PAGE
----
SEP IRA, SIMPLE IRA and Keogh Retirement Plans

Best Small Business Retirement Plans
The SEP, SIMPLE and Keogh all have the same basic tax advantage in a retirement plan. The employer can deduct a limited amount of contributions made on the behalf of the employee, as well as certain expenses related to the each plan. Each plan also allows employees a limited tax deferment for their contributions. This article looks at the difference between a SEP, Simple and Keogh Retirement Plan.

SEP IRA – Simplified Employee Pension

A SEP IRA or Simplified Employee Pension is a formal written retirement plan that is less complex than other types of plans. With a SEP IRA, the employee controls the plan and the employer makes predetermined contributions. The employee and employer contributions are normally made to a bank, insurance company or other financial institutions that maintain IRA plans. Employers can institute a SEP Plan even if they have another retirement plan.

Eligible Employees

  • 21 years or older
  • worked a minimum of 3 out of 5 years
  • received a minimum of $500 in compensation

SIMPLE IRA and 401K Plan

A SIMPLE IRA Plan stands for Savings Incentive Match Plan for Employees. A SIMPLE Plan can be less complex and less expensive than most plans. This plan is designed for a small business with fewer than 100 employees. If the employer has another retirement plan, the SIMPLE plan cannot be used.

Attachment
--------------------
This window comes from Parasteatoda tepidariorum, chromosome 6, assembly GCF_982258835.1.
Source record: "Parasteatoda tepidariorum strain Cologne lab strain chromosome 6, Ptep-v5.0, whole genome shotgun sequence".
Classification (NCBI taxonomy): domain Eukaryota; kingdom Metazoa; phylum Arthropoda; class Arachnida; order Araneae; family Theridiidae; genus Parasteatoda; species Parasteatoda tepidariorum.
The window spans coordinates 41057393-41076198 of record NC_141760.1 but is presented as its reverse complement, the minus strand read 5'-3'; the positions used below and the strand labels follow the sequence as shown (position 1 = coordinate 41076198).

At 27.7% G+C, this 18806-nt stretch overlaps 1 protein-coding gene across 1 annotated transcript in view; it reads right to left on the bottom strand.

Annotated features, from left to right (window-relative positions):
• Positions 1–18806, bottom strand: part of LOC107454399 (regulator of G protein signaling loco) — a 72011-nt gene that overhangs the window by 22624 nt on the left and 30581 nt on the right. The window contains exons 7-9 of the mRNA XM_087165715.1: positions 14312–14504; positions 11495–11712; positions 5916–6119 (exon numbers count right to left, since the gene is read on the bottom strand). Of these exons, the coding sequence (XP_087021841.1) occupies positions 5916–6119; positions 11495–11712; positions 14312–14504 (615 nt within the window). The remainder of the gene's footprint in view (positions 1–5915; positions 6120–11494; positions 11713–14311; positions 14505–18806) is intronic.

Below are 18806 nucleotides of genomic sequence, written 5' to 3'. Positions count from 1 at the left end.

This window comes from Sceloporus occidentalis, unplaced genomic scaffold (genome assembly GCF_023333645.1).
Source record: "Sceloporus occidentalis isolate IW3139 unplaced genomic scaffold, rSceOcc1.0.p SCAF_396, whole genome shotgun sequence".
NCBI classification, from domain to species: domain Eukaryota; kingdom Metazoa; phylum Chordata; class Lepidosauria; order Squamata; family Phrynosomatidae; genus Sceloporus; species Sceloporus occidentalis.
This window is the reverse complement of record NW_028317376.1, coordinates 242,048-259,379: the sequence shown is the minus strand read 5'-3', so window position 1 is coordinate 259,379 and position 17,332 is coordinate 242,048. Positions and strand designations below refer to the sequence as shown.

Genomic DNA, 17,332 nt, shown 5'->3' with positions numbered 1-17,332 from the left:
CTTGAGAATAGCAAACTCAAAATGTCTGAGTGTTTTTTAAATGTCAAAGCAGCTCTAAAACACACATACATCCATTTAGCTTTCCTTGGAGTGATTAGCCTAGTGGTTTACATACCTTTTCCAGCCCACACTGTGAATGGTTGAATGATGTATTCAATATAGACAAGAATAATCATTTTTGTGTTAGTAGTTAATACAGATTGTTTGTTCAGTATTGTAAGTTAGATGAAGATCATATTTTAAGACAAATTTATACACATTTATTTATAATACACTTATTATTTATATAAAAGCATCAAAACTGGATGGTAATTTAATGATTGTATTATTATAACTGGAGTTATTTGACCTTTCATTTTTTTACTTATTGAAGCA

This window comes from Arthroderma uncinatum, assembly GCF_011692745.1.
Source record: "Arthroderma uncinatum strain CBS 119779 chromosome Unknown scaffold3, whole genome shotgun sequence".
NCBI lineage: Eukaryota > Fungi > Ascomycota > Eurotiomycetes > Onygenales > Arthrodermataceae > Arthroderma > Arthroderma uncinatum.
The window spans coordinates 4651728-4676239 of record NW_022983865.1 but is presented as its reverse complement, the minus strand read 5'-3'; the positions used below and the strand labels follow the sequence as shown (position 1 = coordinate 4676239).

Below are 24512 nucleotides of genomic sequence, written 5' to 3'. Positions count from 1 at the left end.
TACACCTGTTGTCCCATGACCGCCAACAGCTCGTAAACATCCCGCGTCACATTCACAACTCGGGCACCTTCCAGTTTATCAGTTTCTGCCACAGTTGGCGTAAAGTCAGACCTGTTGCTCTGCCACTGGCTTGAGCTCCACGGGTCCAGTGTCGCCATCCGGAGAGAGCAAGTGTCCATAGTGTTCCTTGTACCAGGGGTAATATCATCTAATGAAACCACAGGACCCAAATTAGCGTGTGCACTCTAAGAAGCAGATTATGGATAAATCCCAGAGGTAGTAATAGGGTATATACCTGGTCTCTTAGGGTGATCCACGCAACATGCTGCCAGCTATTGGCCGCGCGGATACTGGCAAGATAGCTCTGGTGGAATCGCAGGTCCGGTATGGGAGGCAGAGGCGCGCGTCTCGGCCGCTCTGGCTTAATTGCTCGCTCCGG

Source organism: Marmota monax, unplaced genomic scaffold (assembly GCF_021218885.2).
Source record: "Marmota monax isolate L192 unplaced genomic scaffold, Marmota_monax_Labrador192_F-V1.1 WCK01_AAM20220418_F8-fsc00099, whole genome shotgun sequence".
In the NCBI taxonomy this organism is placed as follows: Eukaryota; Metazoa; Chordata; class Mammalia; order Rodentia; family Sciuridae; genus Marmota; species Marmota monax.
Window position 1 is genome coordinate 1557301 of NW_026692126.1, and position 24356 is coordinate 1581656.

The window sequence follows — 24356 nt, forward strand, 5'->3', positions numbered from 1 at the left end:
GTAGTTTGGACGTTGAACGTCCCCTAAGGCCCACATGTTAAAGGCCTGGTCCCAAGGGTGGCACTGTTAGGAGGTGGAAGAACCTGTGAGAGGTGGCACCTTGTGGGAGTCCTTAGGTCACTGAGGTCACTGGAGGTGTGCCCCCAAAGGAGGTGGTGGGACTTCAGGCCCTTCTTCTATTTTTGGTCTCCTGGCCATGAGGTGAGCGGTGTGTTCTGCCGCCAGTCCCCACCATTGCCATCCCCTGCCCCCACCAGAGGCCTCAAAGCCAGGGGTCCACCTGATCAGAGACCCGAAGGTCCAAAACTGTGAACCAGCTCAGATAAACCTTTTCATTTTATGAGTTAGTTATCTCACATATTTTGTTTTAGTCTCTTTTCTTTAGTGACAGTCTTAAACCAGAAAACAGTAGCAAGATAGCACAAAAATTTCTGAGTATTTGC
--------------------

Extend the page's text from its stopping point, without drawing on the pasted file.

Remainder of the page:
The employer can match the amount that employees contribute using a maximum percentage or use a fixed percentage of the employee’s compensation. The company can also elect to contribute a specific percentage of an employee’s compensation, even if the employee does not elect to contribute on their own.

SIMPLE IRA Employee Eligibility

If an employee received a minimum of $5,000 in earnings before the calendar year and is expected that the employee will receive at least $5,000 in the current year, they are considered eligible for a SIMPLE IRA. Plan. Employees that have a separate union contract that includes a collective bargaining agreement for retirement benefits can be excluded from the company’s plan.

Keogh - H.R.10 - 401K Qualified Plans

Qualified Plans that are created for the self-employed are generally referred to as Keogh or H.R.10 Plans. Like a traditional 401K, a Keogh Plan has similar tax advantages where contributions and revenue generated from investments can be tax deferred. There are basically two types of plans, a defined contribution plan and a defined benefit plan. There are many rules and limitations for Qualified Plans. For further information, please refer to IRS Publication 560.

Whichever IRA plan is adopted, consultation of a qualified financial institution is advisable. Most financial institutions that specialize in retirement planning will administer the plan for the company. In most cases the administration expense of a 401K plan is tax deductible.

Source:

ira.gov

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